Getting Started with Black Library – Warhammer 40,000

EDITED 24th June 2017 with the inclusion of 40k 8th Edition

Someone asked me on Twitter recently if I’d written anything about where to get started with reading Black Library books, for someone just getting into Warhammer 40,000. That’s actually a really interesting question which I thought deserved more of an answer than I could give on Twitter, so here I’m going to have a go at answering it in a bit more detail.
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QUICK REVIEW: Lost Hope – Justin D. Hill

One of three Ursarkar E. Creed short stories by Justin D. Hill, and the second to be released as a standalone e-short, Lost Hope sees Creed looking for a new way to win the war he’s embroiled in, desperate to return to Cadia. When he and Sergeant Kell head to the ice world of Lost Hope in order to conscript its population of penal workers, what appeared to be a straightforward mission quickly becomes far more dangerous as they stumble upon evidence that the enemy is already ahead of them.

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RAPID FIRE: Chris Wraight talks Watchers of the Throne: The Emperor’s Legion

Welcome to this instalment of Rapid Fire, an ongoing series of quick interviews with Black Library authors focusing in on brand new releases. These are short and sweet interviews, with the idea being that each author will answer (more or less) the same questions – by the end of each interview I hope you will have a good idea of what the new book (or audio drama) is about, what inspired it and why you might want to read it.

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30 Years of Warhammer 40,000 – Commentary on the choice of books

You may have spotted that Black Library have released an ebook-only collection of novels to celebrate thirty years of Warhammer 40,000. Priced at £166.80, which works out as £5.56 per book, it’s actually pretty good value overall – as long as you’re prepared to fork out that much all in one go! Pricing aside, however, I thought it might be interesting to take a look at the thirty novels that are included, and have a think about how well each one fits into the collection.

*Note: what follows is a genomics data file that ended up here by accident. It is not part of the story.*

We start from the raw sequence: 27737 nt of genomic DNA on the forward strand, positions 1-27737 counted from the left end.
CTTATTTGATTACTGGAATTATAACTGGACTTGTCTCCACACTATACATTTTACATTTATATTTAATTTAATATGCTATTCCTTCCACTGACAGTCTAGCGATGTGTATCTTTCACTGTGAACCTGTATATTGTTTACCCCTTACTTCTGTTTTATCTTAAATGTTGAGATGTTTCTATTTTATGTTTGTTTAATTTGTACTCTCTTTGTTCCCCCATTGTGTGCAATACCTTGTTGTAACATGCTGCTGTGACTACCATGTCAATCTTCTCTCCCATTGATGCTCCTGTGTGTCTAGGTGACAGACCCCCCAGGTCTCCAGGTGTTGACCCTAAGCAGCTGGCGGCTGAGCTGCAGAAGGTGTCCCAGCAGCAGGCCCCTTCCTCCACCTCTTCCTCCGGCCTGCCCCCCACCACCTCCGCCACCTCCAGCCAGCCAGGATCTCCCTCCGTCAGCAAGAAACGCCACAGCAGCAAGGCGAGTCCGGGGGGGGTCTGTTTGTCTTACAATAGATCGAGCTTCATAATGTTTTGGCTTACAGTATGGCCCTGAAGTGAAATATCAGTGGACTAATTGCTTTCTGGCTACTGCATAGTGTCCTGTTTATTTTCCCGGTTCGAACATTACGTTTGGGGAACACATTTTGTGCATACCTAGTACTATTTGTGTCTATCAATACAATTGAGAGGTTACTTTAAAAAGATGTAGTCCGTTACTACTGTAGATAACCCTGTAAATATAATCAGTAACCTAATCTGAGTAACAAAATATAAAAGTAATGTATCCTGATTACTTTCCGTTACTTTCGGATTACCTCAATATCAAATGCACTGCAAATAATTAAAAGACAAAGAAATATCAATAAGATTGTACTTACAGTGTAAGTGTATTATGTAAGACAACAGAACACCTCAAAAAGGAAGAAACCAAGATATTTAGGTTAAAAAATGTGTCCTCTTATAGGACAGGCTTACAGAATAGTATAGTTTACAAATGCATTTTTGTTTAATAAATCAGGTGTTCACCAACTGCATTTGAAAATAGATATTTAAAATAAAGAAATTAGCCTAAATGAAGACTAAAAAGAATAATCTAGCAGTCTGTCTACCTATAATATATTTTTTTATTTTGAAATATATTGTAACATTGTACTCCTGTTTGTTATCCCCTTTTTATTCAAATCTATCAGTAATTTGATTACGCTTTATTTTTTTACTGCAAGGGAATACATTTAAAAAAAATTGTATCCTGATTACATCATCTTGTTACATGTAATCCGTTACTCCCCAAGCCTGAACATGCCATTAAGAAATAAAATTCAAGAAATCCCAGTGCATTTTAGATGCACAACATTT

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Vaults of Terra: The Carrion Throne – Chris Wraight

Some of Black Library’s earliest and best-loved books tackled the mysteries of the Inquisition, away from 40k’s usual battlefields, but for a while it seemed those sorts of stories had fallen out of favour. Chris Wraight’s Vaults of Terra: The Carrion Throne offers a welcome return, featuring Inquisitor Erasmus Crowl and Interrogator Luce Spinoza as they work to root out a dangerous cult deep within the heart of the throneworld, Terra itself. As the sacred festival of Sanguinala approaches and Terra swells with countless pilgrims, can Crowl and Spinoza cut to the heart of the unfolding events in time to prevent disaster?

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QUICK REVIEW: The Flesh Tithe – Miles A. Drake